How to Technologically Survive a Snow Storm and other tips for travellers

How to Technologically Survive a Snow Storm and other tips for travellers

How to Technologically Survive a Snow Storm

It is 5am. Just landed in Istanbul in Turkey after a already to head off on a connecting flight to Antalya for the Samsung Africa Forum. Three hour of sitting on the plane on the tarmac and a bus ride later we are back at the airport which has been shut down due to severe snow storm.

Istanbul snow stormIstanbul snow storm

We are going nowhere as all flights have been cancelled, snow is falling heavily, taxis refuse to drive, highways are shut down and 30 000 people are essentially stuck. In these situations it is good to have several Travel Tips up your hand-luggage.

Technologically Survive a Snow Storm

Connectivity is King:

Know Roaming

When travelling internationally, most people disable international roaming as the cost is too prohibitive and no one needs a R15 000 cell phone bill to add to their holiday experience. The reason the bill is in the insane-region is when you receive a call whilst travelling abroad, the caller pays for the local call to your mobile phone and you pay for the international connection from South Africa to where you happen to be. Up until now, the solution is to purchase a local SIM card in the country and then hand out that number. Whilst this works it is not practical (or professional) to send a “please call me  on this number” to everyone beyond family members.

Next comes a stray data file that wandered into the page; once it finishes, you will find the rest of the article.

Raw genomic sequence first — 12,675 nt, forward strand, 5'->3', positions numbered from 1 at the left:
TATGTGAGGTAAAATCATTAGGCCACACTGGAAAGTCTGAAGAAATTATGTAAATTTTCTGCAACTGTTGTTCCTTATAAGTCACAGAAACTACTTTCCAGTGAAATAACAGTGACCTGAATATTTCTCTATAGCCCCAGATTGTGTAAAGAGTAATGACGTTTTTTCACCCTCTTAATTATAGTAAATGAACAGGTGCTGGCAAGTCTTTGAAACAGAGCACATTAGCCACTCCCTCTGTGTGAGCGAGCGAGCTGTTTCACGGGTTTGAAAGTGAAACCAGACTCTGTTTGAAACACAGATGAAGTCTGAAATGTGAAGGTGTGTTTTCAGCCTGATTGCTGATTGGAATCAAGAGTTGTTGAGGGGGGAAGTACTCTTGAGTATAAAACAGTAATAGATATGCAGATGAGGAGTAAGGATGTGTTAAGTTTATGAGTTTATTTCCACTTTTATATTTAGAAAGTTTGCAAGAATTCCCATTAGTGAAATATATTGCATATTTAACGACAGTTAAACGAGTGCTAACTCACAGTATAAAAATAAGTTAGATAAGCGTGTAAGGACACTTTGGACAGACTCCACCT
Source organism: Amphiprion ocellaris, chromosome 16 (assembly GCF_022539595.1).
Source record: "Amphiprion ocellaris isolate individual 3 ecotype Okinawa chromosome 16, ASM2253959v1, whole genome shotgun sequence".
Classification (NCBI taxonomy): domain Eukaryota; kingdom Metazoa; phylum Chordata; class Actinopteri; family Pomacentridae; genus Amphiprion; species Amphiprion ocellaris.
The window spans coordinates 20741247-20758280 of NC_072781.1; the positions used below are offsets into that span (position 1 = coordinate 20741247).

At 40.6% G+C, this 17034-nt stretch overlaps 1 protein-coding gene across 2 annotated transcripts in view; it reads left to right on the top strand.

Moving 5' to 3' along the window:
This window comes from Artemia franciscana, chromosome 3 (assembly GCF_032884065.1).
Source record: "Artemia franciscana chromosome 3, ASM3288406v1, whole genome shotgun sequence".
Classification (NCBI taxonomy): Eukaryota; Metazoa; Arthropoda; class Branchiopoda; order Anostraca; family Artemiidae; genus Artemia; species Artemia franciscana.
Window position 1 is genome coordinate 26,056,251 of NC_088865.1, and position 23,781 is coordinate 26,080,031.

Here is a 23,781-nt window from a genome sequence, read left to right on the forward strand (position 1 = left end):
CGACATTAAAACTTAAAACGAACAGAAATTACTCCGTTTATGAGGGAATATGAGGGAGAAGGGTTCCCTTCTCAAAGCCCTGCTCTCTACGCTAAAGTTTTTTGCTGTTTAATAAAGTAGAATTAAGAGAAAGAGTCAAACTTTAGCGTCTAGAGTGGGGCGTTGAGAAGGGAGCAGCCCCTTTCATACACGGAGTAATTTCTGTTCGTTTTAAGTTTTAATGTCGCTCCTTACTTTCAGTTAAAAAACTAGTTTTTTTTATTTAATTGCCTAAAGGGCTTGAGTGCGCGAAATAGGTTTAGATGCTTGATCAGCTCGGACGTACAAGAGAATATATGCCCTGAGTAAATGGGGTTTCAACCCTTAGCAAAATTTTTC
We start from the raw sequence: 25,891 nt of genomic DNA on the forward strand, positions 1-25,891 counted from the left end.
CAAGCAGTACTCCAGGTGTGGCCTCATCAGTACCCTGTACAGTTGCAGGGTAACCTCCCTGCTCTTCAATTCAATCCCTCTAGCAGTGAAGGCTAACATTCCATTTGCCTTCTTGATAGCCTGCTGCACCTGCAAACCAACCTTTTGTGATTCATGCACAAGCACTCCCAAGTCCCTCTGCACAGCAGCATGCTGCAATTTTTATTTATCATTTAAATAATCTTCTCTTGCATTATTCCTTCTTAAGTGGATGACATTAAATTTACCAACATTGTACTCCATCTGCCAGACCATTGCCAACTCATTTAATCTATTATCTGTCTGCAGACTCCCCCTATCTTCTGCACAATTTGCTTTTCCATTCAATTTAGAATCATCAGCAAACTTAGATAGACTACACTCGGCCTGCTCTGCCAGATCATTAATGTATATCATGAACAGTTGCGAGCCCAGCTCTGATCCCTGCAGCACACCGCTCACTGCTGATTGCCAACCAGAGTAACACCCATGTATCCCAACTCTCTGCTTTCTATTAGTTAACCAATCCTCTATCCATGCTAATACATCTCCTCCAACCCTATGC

Know RoamingSo what do you do if you would like to receive calls? You need to check out Know Roaming.  Essentially it is a sticker (not a typo) that you stick onto your existing SIM card which converts the SIM into a dual-sim. The Know Roaming app is installed on the phone and you load credits in US Dollars onto your account. In the app you tap on the Reach Me option and you get assigned a local South African number which costs $4.50 per month. All your calls are forwarded to that number in SA and for that you pay a local call using your regular contract or pre-paid minutes. That call is routed to your handset wherever in the world you happen to be. Instead of paying the full brunt of the international call, you are charged a lesser rate which comes off your Know Roaming credit.  Each country has its own rates but the app has a Rate finder so you are always in control. A powerful feature is that you can be enabled this feature even when abroad which is very useful if you forgot to enable it before leaving home or if you didn’t think you needed it but then discover you do.